Duterte wants to bomb tribal schools to halt rebel indoctrination

Human rights groups urged Philippine President Rodrigo Duterte to retract a threat to order airstrikes against tribal schools he accused of teaching students to become communist rebels, warning such an attack would constitute a war crime. Angered by recent communist rebel attacks on government forces, including a gun battle last week that wounded five members of his elite presidential guards, Duterte has called off peace talks with the Maoist guerrillas and threatened their perceived sympathisers, including Lumad schools which he alleged were operating under rebel control without government permits. “Get out of there, I’m telling the Lumads now. I’ll have those bombed, including your structures,” the president said.

What next? US-based Human Rights Watch said international humanitarian law “prohibits attacks on schools and other civilian structures unless they are being used for military purposes”.

Two systems, one station in Hong Kong

Authorities released long-awaited details of the Hong Kong-mainland China high-speed rail line, including the floor plan for the terminal and steps passengers will go through, amid concerns about mainland laws being enforced at the station. To catch a train from the future station at West Kowloon, travellers will have to pass through two port areas straddling four levels of the building on route to the platform. Under the arrangements for joint immigration and customs facilities with mainland authorities that were announced on Tuesday, travellers will have to abide by mainland laws within a designated 105,000 sq metre area to be leased to the mainland for the creation of a port inside the terminal, where passengers can expect to see mainland police officers armed with batons on patrol.

What next? While mainland laws will be enforced inside the mainland port zone, officers there will not be permitted to leave that area and will have to return to the mainland after their shifts. Passengers on board a moving train on the line will be subject to mainland laws, although Hong Kong laws will apply to areas outside train compartments and on the track and in tunnel areas until the train goes beyond the Hong Kong border.

Dozens of Indonesian maids in Hong Kong radicalised

A security think tank has claimed that about 45 Indonesian domestic workers have been radicalised and linked with Islamic State while living in Hong Kong. While leaders from the 153,000-strong Indonesian community in Hong Kong and local Muslim representatives said they had not seen cases of radicalisation in the city, they urged authorities to look at the root of the problem, which they believed could be related to isolation and exploitation that many domestic helpers experience in Hong Kong. The study was published by the Jakarta-based Institute for Policy Analysis of Conflict, which has produced several reports on conflicts in Southeast Asia.

What next? The report called on the Indonesian government to work with employment agencies and migrant rights groups to alert Indonesian women to the risk of exploitation by extremist men. It also called on the Hong Kong authorities to ensure that known extremist clerics were “not given visas to spread hatred in the migrant community”.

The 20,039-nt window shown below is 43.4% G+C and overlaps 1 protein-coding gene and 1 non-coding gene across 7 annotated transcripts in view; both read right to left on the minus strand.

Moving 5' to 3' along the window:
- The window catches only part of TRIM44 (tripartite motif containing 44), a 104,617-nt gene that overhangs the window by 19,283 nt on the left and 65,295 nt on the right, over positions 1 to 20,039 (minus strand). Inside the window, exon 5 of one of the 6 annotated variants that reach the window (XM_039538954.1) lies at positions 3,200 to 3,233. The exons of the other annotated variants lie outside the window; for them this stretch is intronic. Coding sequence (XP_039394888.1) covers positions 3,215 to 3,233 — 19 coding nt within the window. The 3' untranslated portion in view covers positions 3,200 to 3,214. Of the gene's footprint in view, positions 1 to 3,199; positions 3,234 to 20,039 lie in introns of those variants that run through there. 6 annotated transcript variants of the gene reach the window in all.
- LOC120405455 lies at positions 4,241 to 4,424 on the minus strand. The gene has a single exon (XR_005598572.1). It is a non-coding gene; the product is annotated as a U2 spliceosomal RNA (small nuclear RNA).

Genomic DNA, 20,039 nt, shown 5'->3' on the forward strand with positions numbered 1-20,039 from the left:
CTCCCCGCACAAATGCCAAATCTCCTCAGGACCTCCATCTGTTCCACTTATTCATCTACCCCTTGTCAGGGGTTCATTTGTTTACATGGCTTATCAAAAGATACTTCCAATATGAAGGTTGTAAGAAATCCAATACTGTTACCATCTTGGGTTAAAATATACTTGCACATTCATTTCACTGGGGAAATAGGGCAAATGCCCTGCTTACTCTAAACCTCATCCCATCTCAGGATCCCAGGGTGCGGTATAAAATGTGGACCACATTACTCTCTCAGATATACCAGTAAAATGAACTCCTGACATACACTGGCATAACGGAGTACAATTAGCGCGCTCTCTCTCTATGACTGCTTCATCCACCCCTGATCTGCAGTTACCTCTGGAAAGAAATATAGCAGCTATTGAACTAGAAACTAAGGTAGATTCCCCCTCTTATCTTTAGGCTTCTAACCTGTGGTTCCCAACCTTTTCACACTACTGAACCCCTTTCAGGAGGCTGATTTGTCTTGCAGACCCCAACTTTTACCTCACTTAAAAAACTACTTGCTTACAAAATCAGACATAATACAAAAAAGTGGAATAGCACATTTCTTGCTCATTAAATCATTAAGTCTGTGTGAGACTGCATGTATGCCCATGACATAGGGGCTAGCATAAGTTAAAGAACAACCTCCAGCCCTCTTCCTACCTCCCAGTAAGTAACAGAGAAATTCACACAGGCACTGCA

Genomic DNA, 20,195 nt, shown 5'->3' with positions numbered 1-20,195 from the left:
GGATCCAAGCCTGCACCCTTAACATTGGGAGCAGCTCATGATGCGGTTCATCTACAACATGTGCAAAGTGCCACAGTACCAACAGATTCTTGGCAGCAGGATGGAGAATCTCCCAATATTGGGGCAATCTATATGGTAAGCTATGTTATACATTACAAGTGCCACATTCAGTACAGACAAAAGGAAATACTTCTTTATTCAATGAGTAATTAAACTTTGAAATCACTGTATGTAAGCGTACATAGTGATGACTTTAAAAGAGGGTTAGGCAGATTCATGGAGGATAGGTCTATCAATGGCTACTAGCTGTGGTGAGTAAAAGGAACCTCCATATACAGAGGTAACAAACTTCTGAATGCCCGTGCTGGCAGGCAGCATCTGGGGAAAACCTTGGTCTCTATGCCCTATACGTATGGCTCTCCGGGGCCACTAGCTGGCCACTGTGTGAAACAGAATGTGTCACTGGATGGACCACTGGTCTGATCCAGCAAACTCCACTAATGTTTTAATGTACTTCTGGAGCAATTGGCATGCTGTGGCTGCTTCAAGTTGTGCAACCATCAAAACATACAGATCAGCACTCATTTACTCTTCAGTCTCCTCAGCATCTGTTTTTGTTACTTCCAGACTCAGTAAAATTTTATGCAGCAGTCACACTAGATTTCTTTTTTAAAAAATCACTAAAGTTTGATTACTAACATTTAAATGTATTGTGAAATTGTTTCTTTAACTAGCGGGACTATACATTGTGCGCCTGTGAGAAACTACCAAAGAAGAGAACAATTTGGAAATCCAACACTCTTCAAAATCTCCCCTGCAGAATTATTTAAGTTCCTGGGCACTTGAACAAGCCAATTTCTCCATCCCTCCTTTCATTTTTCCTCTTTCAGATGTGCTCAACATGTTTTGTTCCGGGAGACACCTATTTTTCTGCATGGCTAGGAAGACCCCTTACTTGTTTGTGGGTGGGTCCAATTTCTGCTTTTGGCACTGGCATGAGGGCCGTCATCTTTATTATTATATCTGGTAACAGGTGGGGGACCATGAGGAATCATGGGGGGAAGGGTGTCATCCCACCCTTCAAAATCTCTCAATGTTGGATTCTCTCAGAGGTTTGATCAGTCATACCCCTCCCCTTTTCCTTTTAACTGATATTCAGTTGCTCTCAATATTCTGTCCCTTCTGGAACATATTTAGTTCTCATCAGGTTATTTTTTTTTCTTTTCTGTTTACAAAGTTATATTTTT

‘Revenge rape’ sentence leads to arrest of 28 villagers in Pakistan

Mohammad Ashfaq, a villager in Pakistan’s Punjab province, came to the village council with a harrowing complaint: his 12-year-old sister had been raped by a 15-year-old boy, a distant cousin.

The council prescribed an equally harrowing punishment: Ashfaq, 20, should publicly rape the boy’s sister, who is 16. Ashfaq carried out the punishment in a case of “revenge rape” that has shocked Pakistan and reached all the way to the Supreme Court.

Police have arrested 28 people in a village outside the city of Multan, in southern Punjab, including the head of the council, which included family members of both alleged rapists. The 15-year-old was also arrested, but police were still searching for Ashfaq, said Shahida Nasreen, a senior police official in Multan and head of the Violence Against Women Centre.

What next? Jamshed Rizwani, a veteran journalist in Multan, said many crimes against women in the area went unreported. “Most of these areas are governed by tribal traditions,” Rizwani said. “These districts are among the most backward areas of the country when it comes to education and health indicators.”

Woman dies after being bit by tick-infected cat

A Japanese woman has died from a tick-borne virus after being bitten by a stray cat in what is possibly the world’s first animal-to-human transmission of the disease. The woman in her 50s died about 10 days after being bitten by the cat last year after she took the animal to the vet. Authorities have since confirmed that she developed SFTS, a disease transmitted by ticks. Human-to-human infections of the tick virus through blood contact have been reported, but officials believe the woman’s death could be the first case of a human dying from the bite of an infected animal. “It’s still not confirmed the virus came from the cat, but it’s possible that it’s the [world’s] first case,” a health ministry official said.

What next? SFTS triggers symptoms including severe fever, vomiting, and diarrhoea. It is a relatively new infectious disease and was first found in northeast and central China. In some places, it has a fatality rate as high as 30 per cent.

Compiled by Thomas Sturrock